# Bob sees Alice never reaching the event horizon. What does Alice see when looking at Bob?

Alice is in a rocket hovering outside a BH event horizon when her rocket runs out of fuel, and thus begins a free-fall decent. Bob is also in an inertial frame but at a very large distance.

It is commonly said that Bob will see:

a. Alice forever approaching the event horizon but never crossing it

b. Alice's clock tick ever more slowly

c. light emitted by Alice as becoming ever more red-shifted

My question: Is the observed time dilation due to relative velocity (i.e. reciprocal) or is it due to gravitational time dilation (non reciprocal)?

In other words: Does Alice see Bob aging quickly (non reciprocal dilation) or does she see Bob aging less than herself (reciprocal dilation)?

Edit: Yes, Schwarzschild geometry. Alice and Bob are radial. Mass of BH and Alice's initial distance from the horizon are unspecified (free parameters) which will impact the evolution of the time dilation of Bob from Alice's frame.

• – Ben Crowell Mar 25 at 22:00

Doppler shifts (red/blue) are the same effect as changes in the time intervals between signals and changes in the rate at which one person sees the other aging.

You don't say whether Bob and Alice are along the same radial line, which can make a difference. Let's say they are.

Alice is initially at rest, so she sees Bob's signals as blueshifted due to gravitational time dilation. As time goes on and she accelerates, she will see this change to a redshift. (The case where she starts fairly far away from the black hole is particularly simple. In that situation, the Doppler shift is $$1/(1+r^{-1/2})$$, where $$r$$ is her radial coordinate in units of the Schwarzschild radius.

• thanks for the related link to 26185 - a very similar question. I'm trying to stay focused on the time dilation rather than the red/blue shift which brings in Doppler effects. – Hope Case Mar 26 at 16:02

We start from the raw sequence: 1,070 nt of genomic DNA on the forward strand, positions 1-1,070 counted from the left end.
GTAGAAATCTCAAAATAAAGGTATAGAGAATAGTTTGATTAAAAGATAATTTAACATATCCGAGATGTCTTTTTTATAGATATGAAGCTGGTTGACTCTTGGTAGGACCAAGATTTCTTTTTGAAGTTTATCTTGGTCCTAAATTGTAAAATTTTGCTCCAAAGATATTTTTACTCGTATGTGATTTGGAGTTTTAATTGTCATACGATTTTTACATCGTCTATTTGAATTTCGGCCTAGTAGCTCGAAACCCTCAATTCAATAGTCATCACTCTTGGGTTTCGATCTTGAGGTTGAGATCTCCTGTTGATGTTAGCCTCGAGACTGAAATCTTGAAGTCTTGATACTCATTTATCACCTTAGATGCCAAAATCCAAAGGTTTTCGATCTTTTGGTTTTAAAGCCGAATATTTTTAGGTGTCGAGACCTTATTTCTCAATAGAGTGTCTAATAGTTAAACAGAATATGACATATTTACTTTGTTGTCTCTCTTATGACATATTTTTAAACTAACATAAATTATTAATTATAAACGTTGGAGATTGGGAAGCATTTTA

• @HopeCase: I'm trying to stay focused on the time dilation rather than the red/blue shift which brings in Doppler effects. They're not different effects. As explained in he first paragraph of my answer, they're identical. – Ben Crowell Mar 26 at 16:16
• Of course, time dilation and frequency shift are equivalent. Thanks for correcting my brain fart. Your answer mentions Alice will see a change to redshift - which I assume comes from the increasing relative velocity. At the same time, she is coming closer to the event horizon and the gravitational dilation increases - which is in the blue direction. I'm curious as to how these effects play out as she falls. – Hope Case Mar 28 at 16:47

It is a misconception that relative velocity will itself cause time dilation. Black holes do have stress-energy and the difference between the stress-energy (strong effect) at the event horizon and far away from it (lesser effect), will cause the time dilation. This is what you call gravitational time dilation.

Because of the equivalence principle, acceleration (which is absolute in the universe) will have the same effects as the gravitational zone. So yes, acceleration will (can) cause time dilation. But in your case, if the movements of Alice and Bob are constant speed, that fact itself will not cause time dilation.

Now in your c. you say that light emitted will be seen more red-shifted. That is actually not true always. It depends on the actual position of Alice and Bob and their relative motion. Sometimes it will acutally be blueshift. Please see here:

Communication near a black hole

You are asking about the aging, and if you only take the gravitational stress-energy difference into account (and disregard their position and motion) then Alice will see Bob age quickly. If you consider their position and motion, then the answer is again depending on the situation.